Utah Republicans Push to Censure Sen. Romney After He Voted to Convict Trump

February 16, 2021 Updated: February 16, 2021

Republicans in Utah are calling for the censure of Sen. Mitt Romney (R-Utah) after he and six other Republicans joined Democrats in voting to convict former President Donald Trump.

Trump was acquitted because the vote count fell short of the threshold for a conviction, but the Republicans who voted against him are facing backlash from within the party.

The Utah GOP declined to consider punitive measures against Romney, instead releasing a statement saying both Romney and Sen. Mike Lee (R-Utah) have been criticized for their choices. Lee voted to acquit Trump.

“The differences between our own Utah Republicans showcase a diversity of thought, in contrast to the danger of a party fixated on ‘unanimity of thought,'” the party said in a statement to news outlets. “There is power in our differences as a political party, and we look forward to each senator explaining their votes to the people of Utah.”

That didn’t satisfy Romney critics, who are now circulating a draft motion declaring that he “has failed, and continues to fail, to represent the average conservative Utah Republican voter.”

The petition also says Romney has misrepresented himself as a Republican and “prioritized his personal and political vendetta against” Trump at the expense of the party and the U.S. Constitution.

Utah GOP Chairman Derek Brown told the Salt Lake Tribune that he knew of the motion but hadn’t yet seen it.

“I’ve been saying the best censure occurs at the ballot box,” he said.

Romney was elected in 2018, so he won’t face reelection until 2024.

Trump reacts as he is driven past supporters
Former President Donald Trump reacts as he is driven past supporters in West Palm Beach, Fla., on Feb. 15, 2021. (Joe Raedle/Getty Images)

Romney’s vote against Trump wasn’t surprising, considering he was the only Republican in either chamber of Congress to vote against him in the first impeachment saga.

Trump was acquitted in that effort as well.

“There wasn’t enough support to censure Sen. Romney a year ago. The impact of these kinds of resolutions has been minimal,” Brown said, adding: “My focus is retaining the people who joined the Utah Republican Party this past year and reaching out to those who have left the party in order to bring them back.”

Several senators who voted with Romney have been censured, including Sens. Richard Burr (R-N.C.) and Bill Cassidy (R-La.).

Janalee Tobias, a Republican activist, posted a petition on Facebook calling for Romney to resign. The petition was created in 2020 after Romney’s vote in the first impeachment trial. It had about 35,000 signatures as of early Tuesday.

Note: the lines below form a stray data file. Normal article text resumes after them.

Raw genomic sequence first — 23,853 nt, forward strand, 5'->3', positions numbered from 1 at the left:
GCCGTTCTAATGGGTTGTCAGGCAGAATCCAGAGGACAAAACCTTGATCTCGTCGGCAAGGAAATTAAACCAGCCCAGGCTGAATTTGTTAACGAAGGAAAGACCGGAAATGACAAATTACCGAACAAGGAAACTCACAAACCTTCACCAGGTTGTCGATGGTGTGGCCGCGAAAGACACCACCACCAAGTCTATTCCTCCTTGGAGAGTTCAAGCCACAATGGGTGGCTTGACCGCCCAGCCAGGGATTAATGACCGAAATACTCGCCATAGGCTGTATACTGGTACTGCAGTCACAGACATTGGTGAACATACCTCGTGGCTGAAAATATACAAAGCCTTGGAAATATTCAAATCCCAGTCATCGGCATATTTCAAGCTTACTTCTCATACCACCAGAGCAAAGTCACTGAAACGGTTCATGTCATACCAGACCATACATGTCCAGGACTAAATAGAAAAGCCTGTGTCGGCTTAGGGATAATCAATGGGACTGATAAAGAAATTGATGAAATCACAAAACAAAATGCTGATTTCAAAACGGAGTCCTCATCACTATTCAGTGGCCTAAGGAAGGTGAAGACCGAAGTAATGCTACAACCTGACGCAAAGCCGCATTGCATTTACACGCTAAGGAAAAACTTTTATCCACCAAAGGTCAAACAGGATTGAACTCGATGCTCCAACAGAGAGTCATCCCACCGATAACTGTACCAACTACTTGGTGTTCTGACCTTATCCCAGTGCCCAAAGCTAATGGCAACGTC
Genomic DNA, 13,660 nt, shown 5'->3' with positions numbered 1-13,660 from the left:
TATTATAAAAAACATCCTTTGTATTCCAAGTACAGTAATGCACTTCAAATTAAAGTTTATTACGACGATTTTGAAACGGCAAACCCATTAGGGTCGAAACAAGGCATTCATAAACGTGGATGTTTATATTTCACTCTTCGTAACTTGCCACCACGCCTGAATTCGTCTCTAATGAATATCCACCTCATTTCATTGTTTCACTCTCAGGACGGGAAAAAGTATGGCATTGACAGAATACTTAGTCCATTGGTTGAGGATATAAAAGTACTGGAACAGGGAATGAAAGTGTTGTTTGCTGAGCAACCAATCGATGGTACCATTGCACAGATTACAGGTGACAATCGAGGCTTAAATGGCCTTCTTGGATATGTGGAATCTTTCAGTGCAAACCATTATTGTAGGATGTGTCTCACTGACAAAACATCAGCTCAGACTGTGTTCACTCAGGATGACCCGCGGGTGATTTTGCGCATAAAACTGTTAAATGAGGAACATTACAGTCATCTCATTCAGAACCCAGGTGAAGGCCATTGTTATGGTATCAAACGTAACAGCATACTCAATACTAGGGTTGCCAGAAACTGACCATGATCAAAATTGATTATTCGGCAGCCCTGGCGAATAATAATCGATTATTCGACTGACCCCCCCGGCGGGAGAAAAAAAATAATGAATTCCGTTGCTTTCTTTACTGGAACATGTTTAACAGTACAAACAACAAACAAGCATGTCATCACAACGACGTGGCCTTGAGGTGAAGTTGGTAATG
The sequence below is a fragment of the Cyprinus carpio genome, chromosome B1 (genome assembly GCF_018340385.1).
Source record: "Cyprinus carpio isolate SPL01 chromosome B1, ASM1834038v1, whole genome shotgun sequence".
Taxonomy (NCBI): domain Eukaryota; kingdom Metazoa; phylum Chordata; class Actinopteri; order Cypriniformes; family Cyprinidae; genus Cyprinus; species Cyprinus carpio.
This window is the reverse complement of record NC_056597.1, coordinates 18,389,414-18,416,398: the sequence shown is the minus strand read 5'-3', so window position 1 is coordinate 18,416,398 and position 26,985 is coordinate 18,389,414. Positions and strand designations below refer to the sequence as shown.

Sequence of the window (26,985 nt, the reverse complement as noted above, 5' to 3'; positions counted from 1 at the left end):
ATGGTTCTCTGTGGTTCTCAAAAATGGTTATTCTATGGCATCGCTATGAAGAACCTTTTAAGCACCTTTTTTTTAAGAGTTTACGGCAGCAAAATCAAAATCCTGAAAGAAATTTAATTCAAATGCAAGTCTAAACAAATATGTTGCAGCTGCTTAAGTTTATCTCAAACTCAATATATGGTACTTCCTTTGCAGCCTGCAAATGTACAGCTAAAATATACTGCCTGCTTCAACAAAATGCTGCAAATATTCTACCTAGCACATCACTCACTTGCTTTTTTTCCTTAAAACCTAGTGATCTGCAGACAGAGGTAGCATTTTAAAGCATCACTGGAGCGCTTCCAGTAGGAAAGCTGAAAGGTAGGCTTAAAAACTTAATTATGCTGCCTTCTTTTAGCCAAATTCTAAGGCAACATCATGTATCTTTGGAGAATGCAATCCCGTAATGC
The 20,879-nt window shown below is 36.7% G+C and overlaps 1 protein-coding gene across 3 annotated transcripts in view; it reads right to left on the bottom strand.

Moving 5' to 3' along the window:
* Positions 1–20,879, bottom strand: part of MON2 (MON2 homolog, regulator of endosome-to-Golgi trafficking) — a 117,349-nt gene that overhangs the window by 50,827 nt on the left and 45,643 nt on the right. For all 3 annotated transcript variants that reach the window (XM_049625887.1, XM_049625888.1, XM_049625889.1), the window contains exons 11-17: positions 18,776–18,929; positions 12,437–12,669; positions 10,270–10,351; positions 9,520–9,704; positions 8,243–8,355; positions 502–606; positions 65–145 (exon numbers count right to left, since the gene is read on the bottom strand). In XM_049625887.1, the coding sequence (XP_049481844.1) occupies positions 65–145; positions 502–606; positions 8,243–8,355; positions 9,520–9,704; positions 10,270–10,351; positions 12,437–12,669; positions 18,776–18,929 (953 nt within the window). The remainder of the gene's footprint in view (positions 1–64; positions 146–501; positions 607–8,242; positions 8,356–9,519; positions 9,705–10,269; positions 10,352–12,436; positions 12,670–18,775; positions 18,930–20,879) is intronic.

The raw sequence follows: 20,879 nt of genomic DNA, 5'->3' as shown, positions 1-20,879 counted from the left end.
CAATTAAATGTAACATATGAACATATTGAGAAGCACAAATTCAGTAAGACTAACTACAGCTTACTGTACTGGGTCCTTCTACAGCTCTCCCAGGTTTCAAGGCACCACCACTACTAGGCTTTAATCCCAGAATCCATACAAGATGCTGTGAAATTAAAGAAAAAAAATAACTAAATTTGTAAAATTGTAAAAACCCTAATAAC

Lee in a statement said he voted to acquit Trump because the House impeachment managers didn’t prove their case.

“The House managers’ burden in this trial was to prove first that the Senate should exercise its impeachment jurisdiction in a case against a former president; and second that he committed the high crime of inciting an insurrection. The House managers did not clear either hurdle,” Lee said. “The fact is that the word ‘incitement’ has a very specific meaning in the law, and Donald Trump’s words and actions on January 6, 2021, fell short of that standard. The House rushed its impeachment without an investigation, charged President Trump with a crime it failed properly to allege, and then sat on its poorly worded Article until after he left office.”

Romney said he felt Trump was guilty.

“President Trump attempted to corrupt the election by pressuring the secretary of state of Georgia to falsify the election results in his state. President Trump incited the insurrection against Congress by using the power of his office to summon his supporters to Washington on January 6th and urging them to march on the Capitol during the counting of electoral votes. He did this despite the obvious and well known threats of violence that day,” he said in a statement.

“President Trump also violated his oath of office by failing to protect the Capitol, the vice president, and others in the Capitol. Each and every one of these conclusions compels me to support conviction.”

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